He reached out to former USMC colleagues. He made calls, sent emails, contacted people on WhatsApp and social media who were helping other Afghans escape. “It exploded to the point of thousands of different calls and email threads and whatnot, trying anything to get it to stick,” he tells me.
Zabi headed to the airport with his fiancée and brothers and began sending Corey photos and videos over FaceTime. “It looked like a packed concert, like 30,000 people,” recalls Corey. “People are crying, gunshots [are] being fired.” At one point, Zabi sent him a photo of a young girl who died.
Corey watched from his home in California, and the scene gave him strange flashbacks of being in Afghanistan. “It’s almost like you could smell it.”
As for Zabi, “It was impossible to get to the front,” he tells me.
He texted Corey on August 18th:
The odds weren’t good, yet Zabi sounded remarkably calm on voice texts. (“Tough times make you stronger,” he tells me later.)
He even showed flashes of humor. As Afghan soldiers pushed back crowds, Zabi texted Corey, “They tuch my ass,” followed by laughing emojis. Then: “i am glad that they only tuch My ass. So i saved it by steping back.”
For three days Zabi tried and failed to make his way to the Marines at the airport gate. He stayed with his fiancée and brothers by a wastewater canal, paying bribes (“tolls”) to stay near the airport, spending exorbitant amounts of money on food and water, and renting a car to sleep in at night for better security.
It was cold at night. By the fourth day, Zabi’s fiancée was sick. The couple was thinking of giving up and going home. “We are all out of money,” he said in an audio clip to Corey. He’d tried to sell some jewelry for cash, but no one would buy.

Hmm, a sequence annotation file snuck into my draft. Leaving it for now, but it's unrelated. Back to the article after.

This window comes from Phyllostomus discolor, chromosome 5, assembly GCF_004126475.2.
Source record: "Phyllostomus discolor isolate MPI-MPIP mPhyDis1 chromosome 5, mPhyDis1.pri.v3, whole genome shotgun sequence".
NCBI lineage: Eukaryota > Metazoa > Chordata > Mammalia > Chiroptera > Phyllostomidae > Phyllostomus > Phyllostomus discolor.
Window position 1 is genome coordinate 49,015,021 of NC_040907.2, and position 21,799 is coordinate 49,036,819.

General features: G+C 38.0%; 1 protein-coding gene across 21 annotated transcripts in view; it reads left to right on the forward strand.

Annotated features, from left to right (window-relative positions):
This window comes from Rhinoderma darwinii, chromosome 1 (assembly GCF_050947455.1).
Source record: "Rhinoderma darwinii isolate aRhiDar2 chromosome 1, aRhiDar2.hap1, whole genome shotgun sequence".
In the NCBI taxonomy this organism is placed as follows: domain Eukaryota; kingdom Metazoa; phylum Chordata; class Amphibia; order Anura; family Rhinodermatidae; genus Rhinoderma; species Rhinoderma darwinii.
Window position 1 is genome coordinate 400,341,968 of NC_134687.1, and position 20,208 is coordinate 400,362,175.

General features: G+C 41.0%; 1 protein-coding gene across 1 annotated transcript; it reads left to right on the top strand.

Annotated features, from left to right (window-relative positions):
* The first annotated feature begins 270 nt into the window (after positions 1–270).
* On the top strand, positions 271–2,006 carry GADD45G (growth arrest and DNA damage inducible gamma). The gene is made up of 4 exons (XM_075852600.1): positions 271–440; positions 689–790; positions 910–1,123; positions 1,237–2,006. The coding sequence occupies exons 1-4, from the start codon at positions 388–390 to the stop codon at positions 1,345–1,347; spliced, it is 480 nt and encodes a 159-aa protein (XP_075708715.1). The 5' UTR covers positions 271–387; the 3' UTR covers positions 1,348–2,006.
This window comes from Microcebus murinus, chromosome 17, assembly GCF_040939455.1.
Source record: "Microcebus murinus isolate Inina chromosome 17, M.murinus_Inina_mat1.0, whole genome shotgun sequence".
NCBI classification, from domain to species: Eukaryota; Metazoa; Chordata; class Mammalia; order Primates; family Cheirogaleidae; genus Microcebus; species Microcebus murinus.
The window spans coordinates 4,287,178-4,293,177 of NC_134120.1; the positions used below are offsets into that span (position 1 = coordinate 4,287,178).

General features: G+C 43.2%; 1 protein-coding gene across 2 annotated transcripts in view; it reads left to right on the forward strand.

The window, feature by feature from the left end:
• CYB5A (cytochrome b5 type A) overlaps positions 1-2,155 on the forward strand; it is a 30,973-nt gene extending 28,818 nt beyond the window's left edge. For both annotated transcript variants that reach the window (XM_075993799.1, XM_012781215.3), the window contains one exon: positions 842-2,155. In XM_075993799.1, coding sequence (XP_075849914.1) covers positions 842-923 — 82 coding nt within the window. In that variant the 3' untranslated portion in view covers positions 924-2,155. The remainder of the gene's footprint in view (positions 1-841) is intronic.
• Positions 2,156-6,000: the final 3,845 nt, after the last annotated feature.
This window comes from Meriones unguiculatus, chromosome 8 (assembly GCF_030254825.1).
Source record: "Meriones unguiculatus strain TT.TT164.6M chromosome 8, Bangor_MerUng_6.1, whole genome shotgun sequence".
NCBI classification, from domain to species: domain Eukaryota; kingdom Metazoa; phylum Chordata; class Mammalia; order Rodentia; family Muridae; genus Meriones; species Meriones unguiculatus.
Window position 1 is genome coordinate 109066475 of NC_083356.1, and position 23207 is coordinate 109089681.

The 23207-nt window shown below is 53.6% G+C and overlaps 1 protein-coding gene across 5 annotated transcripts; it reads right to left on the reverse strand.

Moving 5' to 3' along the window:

Corey wondered if he could wire funds to Zabi, but the banks in Kabul had closed down.
He texted Zabi, “You don’t have digital currency?” — something Corey later tells me he said half-jokingly.
Then Zabi gave him one of the biggest shocks of his life.
He sent Corey a voice text which says in part, “I used to [work] cryptocurrency sir.” He told Corey that another Marine had already sent him crypto almost a week earlier, but that money was nearly gone.
Corey was stunned. “Can i send you crypto” he asked.
“Sir, please please please. Yes, you can send me crypto,” Zabi replied.
Whiskey Tango Foxtrot...
It turns out that Zabi had been studying cryptocurrencies for months. He owned a Binance digital wallet. He favored a so-called “stablecoin” called USDT, which is traded on a blockchain called Tron. (Zabi likes Tron because of its lower fees — I mean, this guy knows his crypto.)
Zabi had become interested in technology after leaving the Marines and working for a Turkish-based multi-level marketing company selling luxury items. He spent a lot of time being trained online to spot scams. He learned to use the help desk.
He also discovered Bitcoin, and he started investing in cryptocurrencies in early 2021. “A lot of people, they make fun of you when you talk about cryptocurrency,” Zabi told me.
But by August 22nd, no one was laughing outside Karzai Airport. Zabi needed crypto to survive.
However, Corey had very little idea what kind of crypto to buy or how to send it.
Zabi suggested Corey send USDT TRC10 — his preferred stablecoin on the low-fee Tron blockchain — or ESCT ERC20, a similar coin on the Ethereum blockchain.
“Or you can send me Dogecoin as well,” Zabi told Corey in a voice text. “People usually use Coinbase or Robinhood.”
Let’s pause for a moment.
For all the talk of Afghanistan being stuck in a previous century, here was one Afghan using some of the top tech tools of 2021 — FaceTime and WhatsApp — to explain cryptocurrencies and the blockchain to an American sitting in California.
Here is the entire incredible exchange which Corey captured on WhatsApp:
As Zabi waited, Corey called a friend who is chief investment officer of a crypto fund. He actually interrupted the guy at a dinner party, begging him to help send Zabi $200 out of a Coinbase account.
After the money was sent, Zabi replied, “I got it sir thank you appriciated sir.”
“I got my first experience of the whole blockchain ledger,” Corey told me. (That’s quite a baptism by fire!)
He then sent another $250, and Zabi told him that was all he needed. “You and your friends are the best peopel that i have ever seen in my life.”
Then came the hard part.
In Part 2, the last U.S. planes are preparing to leave Afghanistan, but first Zabi has to leave the airport and head 15 miles through Taliban checkpoints to convert his crypto into cash. And — spoiler alert! — meet Zabi and Corey, and learn where the former interpreter is now.